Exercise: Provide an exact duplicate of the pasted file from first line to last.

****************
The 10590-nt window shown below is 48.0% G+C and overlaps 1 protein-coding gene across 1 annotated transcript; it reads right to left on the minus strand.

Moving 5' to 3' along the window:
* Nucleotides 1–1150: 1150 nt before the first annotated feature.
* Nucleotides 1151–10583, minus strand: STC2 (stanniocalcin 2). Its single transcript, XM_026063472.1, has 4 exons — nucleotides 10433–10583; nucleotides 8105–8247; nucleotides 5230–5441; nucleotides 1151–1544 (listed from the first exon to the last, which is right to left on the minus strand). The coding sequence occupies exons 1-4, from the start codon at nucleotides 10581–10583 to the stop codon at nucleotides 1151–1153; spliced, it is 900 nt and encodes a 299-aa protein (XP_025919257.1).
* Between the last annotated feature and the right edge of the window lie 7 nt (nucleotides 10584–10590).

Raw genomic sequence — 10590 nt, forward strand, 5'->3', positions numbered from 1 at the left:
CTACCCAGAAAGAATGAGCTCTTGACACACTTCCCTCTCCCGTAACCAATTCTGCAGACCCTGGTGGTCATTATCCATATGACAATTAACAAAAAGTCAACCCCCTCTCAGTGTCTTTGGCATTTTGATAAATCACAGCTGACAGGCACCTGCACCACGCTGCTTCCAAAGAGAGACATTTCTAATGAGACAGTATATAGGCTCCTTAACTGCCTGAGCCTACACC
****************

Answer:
The 10590-nt window shown below is 48.0% G+C and overlaps 1 protein-coding gene across 1 annotated transcript; it reads right to left on the minus strand.

Moving 5' to 3' along the window:
* Nucleotides 1–1150: 1150 nt before the first annotated feature.
* Nucleotides 1151–10583, minus strand: STC2 (stanniocalcin 2). Its single transcript, XM_026063472.1, has 4 exons — nucleotides 10433–10583; nucleotides 8105–8247; nucleotides 5230–5441; nucleotides 1151–1544 (listed from the first exon to the last, which is right to left on the minus strand). The coding sequence occupies exons 1-4, from the start codon at nucleotides 10581–10583 to the stop codon at nucleotides 1151–1153; spliced, it is 900 nt and encodes a 299-aa protein (XP_025919257.1).
* Between the last annotated feature and the right edge of the window lie 7 nt (nucleotides 10584–10590).

Raw genomic sequence — 10590 nt, forward strand, 5'->3', positions numbered from 1 at the left:
CTACCCAGAAAGAATGAGCTCTTGACACACTTCCCTCTCCCGTAACCAATTCTGCAGACCCTGGTGGTCATTATCCATATGACAATTAACAAAAAGTCAACCCCCTCTCAGTGTCTTTGGCATTTTGATAAATCACAGCTGACAGGCACCTGCACCACGCTGCTTCCAAAGAGAGACATTTCTAATGAGACAGTATATAGGCTCCTTAACTGCCTGAGCCTACACC